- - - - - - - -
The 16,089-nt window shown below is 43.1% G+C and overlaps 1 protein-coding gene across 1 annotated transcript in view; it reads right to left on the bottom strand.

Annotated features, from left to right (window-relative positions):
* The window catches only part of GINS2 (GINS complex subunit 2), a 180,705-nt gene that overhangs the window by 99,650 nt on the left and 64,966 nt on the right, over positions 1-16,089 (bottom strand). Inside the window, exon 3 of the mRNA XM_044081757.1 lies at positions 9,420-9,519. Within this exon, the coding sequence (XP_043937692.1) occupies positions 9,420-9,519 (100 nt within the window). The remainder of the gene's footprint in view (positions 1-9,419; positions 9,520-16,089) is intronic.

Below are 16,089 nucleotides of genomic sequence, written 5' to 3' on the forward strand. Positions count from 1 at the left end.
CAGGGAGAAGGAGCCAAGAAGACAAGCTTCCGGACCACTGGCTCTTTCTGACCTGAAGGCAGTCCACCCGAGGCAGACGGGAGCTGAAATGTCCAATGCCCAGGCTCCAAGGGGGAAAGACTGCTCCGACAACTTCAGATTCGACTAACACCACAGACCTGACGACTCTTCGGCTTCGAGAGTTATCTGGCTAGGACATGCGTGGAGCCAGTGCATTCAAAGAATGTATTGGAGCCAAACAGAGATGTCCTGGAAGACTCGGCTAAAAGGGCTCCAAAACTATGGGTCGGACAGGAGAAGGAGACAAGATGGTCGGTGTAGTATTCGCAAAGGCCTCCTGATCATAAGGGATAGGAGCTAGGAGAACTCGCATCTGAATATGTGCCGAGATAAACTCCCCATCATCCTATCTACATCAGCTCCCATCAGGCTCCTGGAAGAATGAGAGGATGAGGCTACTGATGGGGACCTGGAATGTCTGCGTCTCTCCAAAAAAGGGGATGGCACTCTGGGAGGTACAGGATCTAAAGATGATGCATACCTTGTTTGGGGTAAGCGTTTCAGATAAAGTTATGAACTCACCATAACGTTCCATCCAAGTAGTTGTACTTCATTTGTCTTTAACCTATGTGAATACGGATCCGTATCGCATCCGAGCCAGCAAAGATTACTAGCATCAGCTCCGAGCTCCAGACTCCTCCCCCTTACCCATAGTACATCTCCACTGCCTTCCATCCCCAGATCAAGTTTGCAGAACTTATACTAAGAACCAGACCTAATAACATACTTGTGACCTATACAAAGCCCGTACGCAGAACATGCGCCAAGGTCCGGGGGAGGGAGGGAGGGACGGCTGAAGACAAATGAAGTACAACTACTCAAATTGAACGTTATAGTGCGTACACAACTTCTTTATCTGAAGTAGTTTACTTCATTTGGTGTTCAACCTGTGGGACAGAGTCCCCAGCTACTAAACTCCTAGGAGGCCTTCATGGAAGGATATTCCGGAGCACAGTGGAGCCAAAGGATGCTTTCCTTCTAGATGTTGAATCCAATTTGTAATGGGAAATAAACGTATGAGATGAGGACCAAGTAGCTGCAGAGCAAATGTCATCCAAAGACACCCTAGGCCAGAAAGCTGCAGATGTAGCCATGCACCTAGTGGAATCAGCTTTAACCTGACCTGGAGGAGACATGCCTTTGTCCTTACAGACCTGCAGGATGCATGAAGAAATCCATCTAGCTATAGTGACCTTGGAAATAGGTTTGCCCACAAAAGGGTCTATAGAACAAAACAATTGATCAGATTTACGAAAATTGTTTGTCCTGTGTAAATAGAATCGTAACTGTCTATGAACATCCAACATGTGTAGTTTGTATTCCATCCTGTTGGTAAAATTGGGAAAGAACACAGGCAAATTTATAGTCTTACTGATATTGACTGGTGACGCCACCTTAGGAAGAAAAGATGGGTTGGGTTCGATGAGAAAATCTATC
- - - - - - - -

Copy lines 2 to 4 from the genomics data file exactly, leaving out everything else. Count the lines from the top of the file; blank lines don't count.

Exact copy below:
Annotated features, from left to right (window-relative positions):
* The window catches only part of GINS2 (GINS complex subunit 2), a 180,705-nt gene that overhangs the window by 99,650 nt on the left and 64,966 nt on the right, over positions 1-16,089 (bottom strand). Inside the window, exon 3 of the mRNA XM_044081757.1 lies at positions 9,420-9,519. Within this exon, the coding sequence (XP_043937692.1) occupies positions 9,420-9,519 (100 nt within the window). The remainder of the gene's footprint in view (positions 1-9,419; positions 9,520-16,089) is intronic.

Below are 16,089 nucleotides of genomic sequence, written 5' to 3' on the forward strand. Positions count from 1 at the left end.